Gratitude for one day is not enough, let’s stop taking stuff for granted

So many millions of Americans will gather for a huge dinner Thursday and practically all will profess that they are thankful for all that they have.

And yet, we are reading every week just how angry Americans are. Americans are angry at government and the economy and it is obvious that we are pretty angry at each other.

Relax, this is not a political post. It’s not even a traditional Thanksgiving gratitude post. I am full of gratitude this Thanksgiving for my new wife, my fantastic children and happy, active grandchildren and despite my aches and pains, my health is pretty darn good.

But my reading and reflection recently forced me to think about all that I take for granted.

I have read a several important World War II books recently such as Guns at Last Light by Rick Atkinson and 1944 by Jay Winik. Guns at Last Light taught me how much I have taken for granted about the courage of my Dad’s generation. So many young men from so many countries suffered pain, starvation and death and most of us just take it for granted. We don’t genuinely bleed for their suffering or even put it in perspective. Our world would be dramatically different if the world’s leaders had not marched so many young men people to their death, so many of them might have attained greatness.

The book 1944 is a difficult, emotional read that taught me more about the Holocaust than I have ever known. It becomes clear after reading that book that our ancestors’ treatment of Jews, Japanese and even German-Americans was despicable. As the hate, vitriol and prejudice swirls around Muslims and the American political campaign, I bow my head in shame because we have been here before. And those of us with German, Japanese,or Jewish heritage should take absolutely nothing for granted. We won a cruel lottery.

The other day, a good and valued friend who has brightened my life beyond measure, told me his cancer is terminal. On Thanksgiving one of the happiest and strongest men I know will have little to take for granted. I need to stop taking my life for granted too. Every day is an amazing gift and I have to give deep, personal thought to how I want to spend the days left in my bank.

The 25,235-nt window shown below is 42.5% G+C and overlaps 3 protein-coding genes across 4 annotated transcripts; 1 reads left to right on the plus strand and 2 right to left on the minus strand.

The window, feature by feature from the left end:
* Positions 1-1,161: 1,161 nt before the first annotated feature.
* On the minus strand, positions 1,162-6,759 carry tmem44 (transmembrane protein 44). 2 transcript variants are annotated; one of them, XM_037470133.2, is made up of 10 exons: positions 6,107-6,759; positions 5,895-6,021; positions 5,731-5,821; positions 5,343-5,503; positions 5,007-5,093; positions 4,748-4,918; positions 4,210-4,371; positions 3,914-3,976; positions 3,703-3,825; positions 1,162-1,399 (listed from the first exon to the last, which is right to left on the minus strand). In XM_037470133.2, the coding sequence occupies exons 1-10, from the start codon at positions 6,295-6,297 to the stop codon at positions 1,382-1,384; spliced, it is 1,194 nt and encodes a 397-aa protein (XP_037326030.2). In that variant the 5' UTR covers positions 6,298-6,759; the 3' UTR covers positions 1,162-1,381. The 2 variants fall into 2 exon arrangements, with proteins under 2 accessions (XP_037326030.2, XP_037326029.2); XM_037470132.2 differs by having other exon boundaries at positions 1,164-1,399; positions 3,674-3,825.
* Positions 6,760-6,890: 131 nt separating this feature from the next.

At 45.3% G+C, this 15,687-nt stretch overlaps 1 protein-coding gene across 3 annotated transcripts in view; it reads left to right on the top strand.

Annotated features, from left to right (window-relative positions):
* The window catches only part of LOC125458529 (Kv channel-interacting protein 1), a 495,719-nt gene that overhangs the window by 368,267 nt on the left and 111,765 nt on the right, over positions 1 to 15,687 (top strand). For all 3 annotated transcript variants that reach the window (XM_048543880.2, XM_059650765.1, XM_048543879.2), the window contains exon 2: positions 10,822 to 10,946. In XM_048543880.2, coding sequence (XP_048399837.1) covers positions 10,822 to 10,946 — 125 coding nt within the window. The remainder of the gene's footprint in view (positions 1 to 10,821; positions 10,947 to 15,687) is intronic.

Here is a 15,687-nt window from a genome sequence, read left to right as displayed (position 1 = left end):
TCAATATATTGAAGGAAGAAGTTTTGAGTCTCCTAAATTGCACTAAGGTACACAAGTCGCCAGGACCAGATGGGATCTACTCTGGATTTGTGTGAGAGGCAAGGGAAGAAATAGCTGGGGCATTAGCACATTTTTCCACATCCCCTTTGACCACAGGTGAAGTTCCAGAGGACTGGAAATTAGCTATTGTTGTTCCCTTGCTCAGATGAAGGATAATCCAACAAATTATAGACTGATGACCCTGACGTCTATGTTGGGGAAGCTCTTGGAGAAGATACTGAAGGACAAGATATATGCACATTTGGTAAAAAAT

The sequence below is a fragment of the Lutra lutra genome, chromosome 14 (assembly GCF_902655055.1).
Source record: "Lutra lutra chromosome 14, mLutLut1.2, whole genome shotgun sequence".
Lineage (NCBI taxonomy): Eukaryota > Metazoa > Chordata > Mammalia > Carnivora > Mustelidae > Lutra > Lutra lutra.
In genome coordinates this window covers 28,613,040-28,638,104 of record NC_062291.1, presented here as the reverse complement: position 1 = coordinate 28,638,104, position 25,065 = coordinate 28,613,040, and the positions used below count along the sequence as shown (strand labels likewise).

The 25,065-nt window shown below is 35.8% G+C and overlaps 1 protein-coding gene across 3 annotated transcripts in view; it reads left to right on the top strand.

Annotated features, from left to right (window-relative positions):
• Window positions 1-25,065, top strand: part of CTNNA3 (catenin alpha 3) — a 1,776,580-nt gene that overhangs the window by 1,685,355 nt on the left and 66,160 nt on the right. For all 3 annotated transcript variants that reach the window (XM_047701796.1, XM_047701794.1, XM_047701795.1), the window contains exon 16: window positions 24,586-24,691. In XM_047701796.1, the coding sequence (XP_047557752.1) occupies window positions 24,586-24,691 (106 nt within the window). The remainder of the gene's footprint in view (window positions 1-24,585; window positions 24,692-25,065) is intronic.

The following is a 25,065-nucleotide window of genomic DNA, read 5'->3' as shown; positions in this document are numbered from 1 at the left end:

Last week, a regular showed up at our daily coffee klatch. The man is what my wife would call an “Eyore.” He is not an effusive or positive guy, to say the least. When he displayed his typical forlorn nature another fellow said “Things tough at home?” Our friend Eyore brightened up and said something like “things at home are great, but work sucks.” As he griped about work, I interjected, “but things at home are great, right, let’s celebrate!” He stopped griping, looked at me long and straight and simply said, “Thank you.”

True gratitude doesn’t assume anything. It takes nothing for granted. The universe, or karma or God owes us nothing. Every morsel, every dime, every friend, every loved one we have is a pure gift. We are owed nothing. Do be thankful Thursday when you are celebrating with family and friends, but take nothing for granted. Celebrate everything you have and for heaven’s sake, stop being so angry. If you are in America, you are pretty darned lucky.

Looking at the world from two sides

The woman  settled into the seat next to me on the airplane with a friendly greeting and a big smile. “I just love the holidays,” she said, “everybody is so friendly.” My first thought was, of course everybody is friendly with you, you’re a happiness carrier.

We exchanged small talk with each other on the flight from Phoenix to Las Vegas where she lives until she blurted out, “Why does anyone go to Las Vegas  for Thanksgiving?” I explained that my wife had died in June and my son and I were meeting there to avoid past traditions. I mentioned that my son was going to be about three hours late. The news of the death of my wife made her pensive and she vowed she would give her husband a much bigger hug when she landed in the airport.

By that point I knew her name was Gretchen and we shared more details of our lives. Suddenly she reached for her purse and pulled out a business card. “Now if your son doesn’t make it tonight, you call me and come over for Thanksgiving dinner. One more hungry mouth won’t hurt a thing.”

Gretchen’s invitation was sincere and moving. I did not take advantage of it but I will remember her kindness for a very long time.

On Thanksgiving, Jeff and I had a nice Turkey dinner and we grabbed a cab to the show we were attending that night. The cab driver was a grizzled veteran and immediately launched into a schtick about being married seven times. He had a well-practiced repertoire of misogynistic jokes about wives and women that would make some passengers laugh but they were cringe-worthy and totally unworthy of reprinting.

Jeff and I agreed after the ride that the monologue may well be false but it really does not matter. The cabbie’s cynicism and bitterness is an indisputable fact even if he hasn’t been married seven times. If he hasn’t, his belief that his schtick is going to get him more tips is an even sadder commentary.

Gretchen has chosen a path of kindness, joy and generosity for her life and the cabbie follows a far more cynical path. We all face a similar choice. How do we want to be remembered from our chance encounters?